BIG SUMMIT PRAIRIE — It’s a place where nothing seems impossible, especially in the smothering darkness of a forest at night.
When the sun dips below the mountains you can truly grasp how incredibly elaborate the Symbiosis Oregon Eclipse festival really is. It’s a world of pulsating, multicolored lights, of lanterns and of festivalgoers cast in a neon glow.
And fire. A 50-foot-tall sculpture spits 10-foot-tall jets of flame into the night sky whenever someone below pulls one of its chains.
For revelers who have gathered in Central Oregon to view Monday’s total solar eclipse, Big Summit Prairie is the center of the universe. Thousands of people — estimates here ranged from 35,000 to 80,000 — converged from all over the world to the privately owned prairie amid the Ochoco National Forest for a music and cultural festival, the likes of which Oregon has never seen.
“It’s the experience of a lifetime, basically,” said 27-year-old Christina LeBlanc, who traveled from San Diego with her boyfriend, Tanner Moore, 23.
The festival started Thursday and runs through Wednesday, although the main attraction takes place Monday morning when the full solar eclipse crosses the Oregon sky.
On Friday, no one seemed to be impatiently waiting for the rare celestial event. There was partying to be had. Electronic music blasted from seven stages set around the man-made lake on the prairie. For those who didn’t want to dance, there was skinny-dipping in the lake, aerial yoga, relaxing in a meditation temple, slamming drinks in a heavily glittered Western saloon, fire dancing, countless art displays, a tea house, a massive, “Stargate SG1”-like portal and just about every type of food imaginable and more.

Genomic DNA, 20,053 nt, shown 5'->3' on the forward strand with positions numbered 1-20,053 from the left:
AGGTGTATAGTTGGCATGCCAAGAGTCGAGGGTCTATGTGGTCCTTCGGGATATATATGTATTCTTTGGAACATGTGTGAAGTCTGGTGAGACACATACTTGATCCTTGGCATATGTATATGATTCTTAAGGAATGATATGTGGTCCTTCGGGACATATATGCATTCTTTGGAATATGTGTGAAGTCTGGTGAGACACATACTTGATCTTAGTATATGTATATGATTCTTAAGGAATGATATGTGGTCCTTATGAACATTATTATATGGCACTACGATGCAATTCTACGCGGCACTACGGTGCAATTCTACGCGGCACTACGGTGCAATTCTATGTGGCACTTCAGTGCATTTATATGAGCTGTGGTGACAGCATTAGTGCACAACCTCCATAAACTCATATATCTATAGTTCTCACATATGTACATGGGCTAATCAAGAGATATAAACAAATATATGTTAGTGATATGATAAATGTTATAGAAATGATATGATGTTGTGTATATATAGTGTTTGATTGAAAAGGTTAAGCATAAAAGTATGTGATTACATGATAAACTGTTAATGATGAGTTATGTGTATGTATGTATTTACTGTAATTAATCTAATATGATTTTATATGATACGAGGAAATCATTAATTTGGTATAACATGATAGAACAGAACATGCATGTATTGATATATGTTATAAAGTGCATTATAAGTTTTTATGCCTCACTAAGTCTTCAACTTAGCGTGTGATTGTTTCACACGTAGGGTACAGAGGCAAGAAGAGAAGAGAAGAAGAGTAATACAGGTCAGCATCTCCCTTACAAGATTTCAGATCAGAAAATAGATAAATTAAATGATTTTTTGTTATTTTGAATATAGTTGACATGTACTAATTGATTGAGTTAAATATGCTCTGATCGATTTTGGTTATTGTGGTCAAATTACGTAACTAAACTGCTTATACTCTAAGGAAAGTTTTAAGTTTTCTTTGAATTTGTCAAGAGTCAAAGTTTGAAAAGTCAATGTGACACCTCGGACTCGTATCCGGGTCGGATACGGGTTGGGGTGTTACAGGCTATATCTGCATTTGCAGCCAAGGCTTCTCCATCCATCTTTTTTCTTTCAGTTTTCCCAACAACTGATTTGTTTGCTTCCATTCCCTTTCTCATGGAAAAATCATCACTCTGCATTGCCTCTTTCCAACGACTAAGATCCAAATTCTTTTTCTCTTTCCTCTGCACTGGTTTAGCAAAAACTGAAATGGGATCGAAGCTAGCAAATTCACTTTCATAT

Many of the spectacles were courtesy of attendees rather than organizers.
Justinian Morton, 48, rode around in a vintage tractor, the hood of which was an old liquor barrel, that was being driven by a young girl.
Morton, who does historical restoration in Boise, Idaho, transports the tractor in a dump truck. The tractor also pulls a small house behind it.
“It’s sort of iconic of Burning Man and Symbiosis,” he said.
On Friday, it jerked and halted about, likely due to the driver rather than Morton’s mechanical skills.
“We came up to the fuel depot,” he said. “We were on our way back and just decided to let a 9-year-old drive it.”
During the day, the costumes shine. Attendees roam the dusty landscape in various states of undress. Shaggy fur coats were lit with neon lights. Many styled themselves in a sort of post-apocalyptic, “Mad Max” attire. And for many young women, lingerie was the norm.
But when the sun sets, the festival and its patrons morph. The props steal the attention as costumes are traded in for jeans and jackets. The desert landscape is set ablaze with color-changing lights, as if the Las Vegas Strip decided to spend a week in Central Oregon.
For some, the festival is more about the music than the eclipse. Danni McEchinney and Sam Thompson, both 23, traveled from Cairns, Australia, with a group of about 50 people. When asked why she took the long journey, McEchinney didn’t hesitate.